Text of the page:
Etched into the bricks on the downtown trail, the words “Historic Downtown Crawfordsville” serve as a new gateway to the heart of the city.
The completion of phase one of the trail marks the finish of the Stellar Communities projects, a five-year long process to revitalize Crawfordsville and spur business and residential growth.
“I think it’s had a very positive impact on how people feel about their hometown,” Dale Petrie, director of operations for the City of Crawfordsville who oversaw the Stellar portfolio, said.
“You know, when they see all the development that’s gone on … with parks and trails and improvements, they feel better about their community. Businesses then look at that and say, ‘Hey this is a community that’s growing and stable. And so businesses want to be here.”
Along with the trail, the state-led initiative led to more than $7.3 million worth of enhancements, including Pike Place, Fusion 54, Dr. Philip Q. Michal Trailhead Park and the rehabilitation of owner-occupied homes in Historic Whitlock and other neighborhoods.
More than half the money came from state grants along with support from local donors including the Montgomery County Community Foundation, which heavily backed Pike Place.
Much of the rest of the funding came from tax increment financing — or TIF — dollars, meaning property taxes were not imposed for the project. The city did not finance the projects.
“I know there’s some rumors floating around if you look at Facebook that there’s like a balloon payment that’s coming up or whatever, that the city’s going to have to pay back all this money, and that’s not true,” Petrie said. “All the projects have been paid for as we progressed.”
More funding is needed for the second phase of the trail extending the path to the downtown business district. The city is mapping out a feasible route before applying for a grant from the Indiana Department of Transportation.
The final phase of the project connecting the route to the Sugar Creek Trail still depends on CSX Transportation’s plans for the railroad tracks on Franklin Street.
“That project could come before the downtown loop if that becomes available, or we finally say, ‘That track’s never going to become available. Let’s find another route to get through town so we can connect to Sugar Creek Trail,’” Petrie said.
Revitalizing the Ben Hur Building was also part of the Stellar application, but the project isn’t being funded through the program. Property owner Jon Anderson is set to provide a project update to the Montgomery County Board of Commissioners today.
The Stellar program works with Indiana communities to strategize investment, promote local and regional partnerships and address challenges facing rural communities. It opens the door to grants and other government funding for projects.
Since the program launched in 2011, 17 communities have received the designation. Crawfordsville is the second city in west central Indiana to be selected following Greencastle, one of the first Stellar communities.
As then-Crawfordsville Fire Chief Todd Barton campaigned for mayor the next year, he said residents complained to him that the city didn’t put itself in the running.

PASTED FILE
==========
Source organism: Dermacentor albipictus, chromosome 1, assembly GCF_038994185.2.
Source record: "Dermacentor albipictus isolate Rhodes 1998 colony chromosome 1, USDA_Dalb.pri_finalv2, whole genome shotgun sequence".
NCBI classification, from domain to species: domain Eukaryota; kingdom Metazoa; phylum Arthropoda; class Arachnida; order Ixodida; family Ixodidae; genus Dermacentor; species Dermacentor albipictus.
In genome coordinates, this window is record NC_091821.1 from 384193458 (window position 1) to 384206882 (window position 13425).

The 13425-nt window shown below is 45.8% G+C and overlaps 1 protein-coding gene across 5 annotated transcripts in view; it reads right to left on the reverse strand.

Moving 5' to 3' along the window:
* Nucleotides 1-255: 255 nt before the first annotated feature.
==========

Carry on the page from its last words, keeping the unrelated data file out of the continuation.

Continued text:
“Not that we didn’t win — we just didn’t even apply. We didn’t try, and people were very unhappy about that,” Barton. “So, when I was running for mayor, I promised all those people that if I’m elected, we will apply for Stellar and we will apply every year until we either are successful or they politely tell us to go away.”
Crawfordsville was a finalist during Barton’s first year in office and continued applying for the award. When the city was selected in 2015, a corner of downtown that had been leveled nearly a decade earlier by a fire remained a grassy lot.
A half-mile away, more empty pavement stood where flames destroyed the former Crawford Food Stores building in 2008.
City leaders envisioned transforming the downtown space into a park and using the other vacant lot to build a center for the community’s business and tourism organizations that included co-working facilities for young professionals. (The former Crawford site eventually became the trailhead park and the PNC Building became Fusion 54.)
Officials also wanted to revitalize the homes surrounding the long-vacant Culver Union Hospital.
“What we said was this in and of itself wasn’t going to change the community but it would certainly be the stimulus for further change, and that’s exactly what we’ve seen happen,” Barton said.
After becoming the new home for the local farmers’ market, Pike Place soon began hosting summer concerts by Crawfordsville Main Street, Hoosier Heartland State Bank and Crawfordsville Rotary and other festivals and gatherings. The trailhead park, named in memory of a well-known veterinarian and mayor, provides green space in the near-downtown neighborhood.
Officials at Fusion 54 are working to get funding to build a stronger entrepreneurial ecosystem in Crawfordsville.
In the Historic Whitlock neighborhood, crews renovated three owner-occupied homes with money from Indiana Housing & Community Development. The remaining funding was used to fix up 20 other houses in the city.
“As we’re going through the national crisis right now [with] everyone being affected, I see that visionary package of projects as being so providential to better frame the city of Crawfordsville for resiliency and recovery,” said Sue Lucas, program manager of Crawfordsville Main Street.
She called the recent growth of downtown the “Stellar stimulus effect.”
“The projects that the City of Crawfordsville under Mayor Barton’s leadership have built here speak of permanence. That’s an attraction for anybody looking to invest, especially now.”
To Barton, the projects lay the foundation for the city’s future growth.
“It’s a starting point, and we have to capitalize on it.”
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